Multiple Sclerosis: Pathogenesis and Treatment
Ingrid Loma and Rock Heyman
Pages 409-416 (8)
Multiple sclerosis (MS) is a chronic inflammatory autoimmune demyelinating disease of the central nervous system. It affects approximately 400,000 people in the United States and onset is usually during young adulthood. There are four clinical forms of MS, of which relapsing remitting type is the most common. As the etiology of MS is unknown, finding a cure will remain challenging. The main mechanism of injury appears to be inflammation and 8 agents are now FDA approved to help control MS. These agents for relapsing forms of MS target different parts of the immune system, with the end goal of decreasing and avoiding further inflammation. No agents are FDA approved for the primary progressive version of MS. FDA approved agents include four preparations of interferon β (Avonex, Rebif, Betaseron and Extavia), glatiramer acetate (Copaxone), mitoxantrone (Novantrone), natalizumab (Tysabri) and fingolimod (Gilenya). There are several drug undergoing phase II and III trials. The heterogeneity of the MS disease process, individual patient response, and medication toxicities continue to challenge the treating physician.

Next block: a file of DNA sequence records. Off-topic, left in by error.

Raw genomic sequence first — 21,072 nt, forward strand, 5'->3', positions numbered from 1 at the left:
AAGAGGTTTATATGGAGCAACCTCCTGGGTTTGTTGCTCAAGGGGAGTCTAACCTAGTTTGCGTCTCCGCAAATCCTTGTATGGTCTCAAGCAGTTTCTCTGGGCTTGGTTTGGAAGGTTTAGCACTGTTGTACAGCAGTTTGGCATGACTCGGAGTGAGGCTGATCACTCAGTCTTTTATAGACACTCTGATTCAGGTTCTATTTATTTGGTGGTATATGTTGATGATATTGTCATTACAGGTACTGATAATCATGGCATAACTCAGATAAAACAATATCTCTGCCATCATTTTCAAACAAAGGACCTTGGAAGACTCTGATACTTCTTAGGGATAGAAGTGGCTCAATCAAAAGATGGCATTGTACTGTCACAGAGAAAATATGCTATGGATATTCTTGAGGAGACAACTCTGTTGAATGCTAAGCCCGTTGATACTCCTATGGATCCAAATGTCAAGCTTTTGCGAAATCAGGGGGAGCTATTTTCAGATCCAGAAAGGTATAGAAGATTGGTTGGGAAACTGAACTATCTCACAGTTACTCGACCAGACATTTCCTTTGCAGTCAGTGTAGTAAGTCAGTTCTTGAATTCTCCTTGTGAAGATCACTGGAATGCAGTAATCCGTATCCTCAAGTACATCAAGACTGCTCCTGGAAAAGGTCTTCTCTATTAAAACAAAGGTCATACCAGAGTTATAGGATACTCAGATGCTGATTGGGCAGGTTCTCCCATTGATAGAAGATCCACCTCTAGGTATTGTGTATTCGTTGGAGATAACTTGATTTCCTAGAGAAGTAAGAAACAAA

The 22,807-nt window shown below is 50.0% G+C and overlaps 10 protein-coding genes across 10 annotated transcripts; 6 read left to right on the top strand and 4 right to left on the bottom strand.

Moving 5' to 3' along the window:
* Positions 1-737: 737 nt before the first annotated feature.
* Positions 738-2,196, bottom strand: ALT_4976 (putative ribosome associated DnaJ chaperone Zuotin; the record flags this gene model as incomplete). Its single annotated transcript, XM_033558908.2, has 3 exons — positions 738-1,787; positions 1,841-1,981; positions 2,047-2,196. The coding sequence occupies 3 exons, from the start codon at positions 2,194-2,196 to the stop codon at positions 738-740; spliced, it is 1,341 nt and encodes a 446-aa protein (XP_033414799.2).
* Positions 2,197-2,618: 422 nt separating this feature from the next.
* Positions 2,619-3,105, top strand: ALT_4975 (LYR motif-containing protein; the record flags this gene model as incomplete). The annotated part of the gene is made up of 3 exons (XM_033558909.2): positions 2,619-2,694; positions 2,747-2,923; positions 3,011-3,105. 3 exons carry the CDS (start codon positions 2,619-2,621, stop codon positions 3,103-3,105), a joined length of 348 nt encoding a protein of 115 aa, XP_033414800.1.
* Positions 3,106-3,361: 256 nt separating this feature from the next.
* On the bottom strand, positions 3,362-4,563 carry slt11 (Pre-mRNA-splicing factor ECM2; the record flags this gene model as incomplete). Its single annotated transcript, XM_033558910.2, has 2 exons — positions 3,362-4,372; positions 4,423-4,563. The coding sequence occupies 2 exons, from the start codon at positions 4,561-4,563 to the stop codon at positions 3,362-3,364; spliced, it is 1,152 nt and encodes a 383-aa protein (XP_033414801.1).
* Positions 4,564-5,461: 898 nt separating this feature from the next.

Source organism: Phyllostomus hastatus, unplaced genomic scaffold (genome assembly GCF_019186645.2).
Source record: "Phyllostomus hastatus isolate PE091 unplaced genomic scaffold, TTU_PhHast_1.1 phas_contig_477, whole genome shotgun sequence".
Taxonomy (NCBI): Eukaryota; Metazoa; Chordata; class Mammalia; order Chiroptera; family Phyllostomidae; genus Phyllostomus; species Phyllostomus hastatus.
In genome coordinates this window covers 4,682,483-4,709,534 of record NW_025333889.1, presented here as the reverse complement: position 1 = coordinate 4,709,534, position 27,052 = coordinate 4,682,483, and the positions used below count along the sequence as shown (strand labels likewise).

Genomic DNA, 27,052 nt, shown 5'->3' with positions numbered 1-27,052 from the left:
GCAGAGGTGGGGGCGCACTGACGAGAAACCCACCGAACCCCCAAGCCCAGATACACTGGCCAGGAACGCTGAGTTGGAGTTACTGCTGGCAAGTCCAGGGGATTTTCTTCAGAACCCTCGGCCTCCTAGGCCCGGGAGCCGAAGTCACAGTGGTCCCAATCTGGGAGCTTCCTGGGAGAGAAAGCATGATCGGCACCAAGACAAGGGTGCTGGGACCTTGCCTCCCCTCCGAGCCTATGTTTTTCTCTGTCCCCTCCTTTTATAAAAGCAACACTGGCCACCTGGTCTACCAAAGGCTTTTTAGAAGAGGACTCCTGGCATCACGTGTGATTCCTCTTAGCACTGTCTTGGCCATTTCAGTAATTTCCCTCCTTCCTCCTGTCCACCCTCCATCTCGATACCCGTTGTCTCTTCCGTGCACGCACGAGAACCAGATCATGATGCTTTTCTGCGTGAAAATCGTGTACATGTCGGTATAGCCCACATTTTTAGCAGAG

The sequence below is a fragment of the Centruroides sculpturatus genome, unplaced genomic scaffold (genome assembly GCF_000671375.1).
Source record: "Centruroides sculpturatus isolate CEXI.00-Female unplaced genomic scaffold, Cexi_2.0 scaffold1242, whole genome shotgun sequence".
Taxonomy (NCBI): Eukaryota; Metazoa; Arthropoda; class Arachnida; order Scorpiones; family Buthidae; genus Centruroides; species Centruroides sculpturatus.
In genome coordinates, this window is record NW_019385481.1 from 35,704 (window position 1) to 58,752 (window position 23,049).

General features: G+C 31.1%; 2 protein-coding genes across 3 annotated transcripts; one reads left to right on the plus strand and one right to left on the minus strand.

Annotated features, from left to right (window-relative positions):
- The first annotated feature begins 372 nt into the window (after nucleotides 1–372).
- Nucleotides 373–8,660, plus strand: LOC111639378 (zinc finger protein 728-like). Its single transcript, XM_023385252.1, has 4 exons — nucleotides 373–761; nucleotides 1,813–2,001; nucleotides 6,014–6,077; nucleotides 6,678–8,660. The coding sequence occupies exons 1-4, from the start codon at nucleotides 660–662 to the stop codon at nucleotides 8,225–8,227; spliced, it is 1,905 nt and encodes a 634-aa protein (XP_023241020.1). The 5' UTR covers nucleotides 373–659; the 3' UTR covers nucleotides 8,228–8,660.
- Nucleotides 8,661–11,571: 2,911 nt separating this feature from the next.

Multiple sclerosis, pathogenesis, immune response, interferon-beta, glatiramer acetate, microglia and macrophages, cerebrospinal fluid, anti-inflammatory cytokines
3471 Fifth Ave ̪,Department of Neurology, University of Pittsburgh Medical Center,Pittsburgh, PA 15213.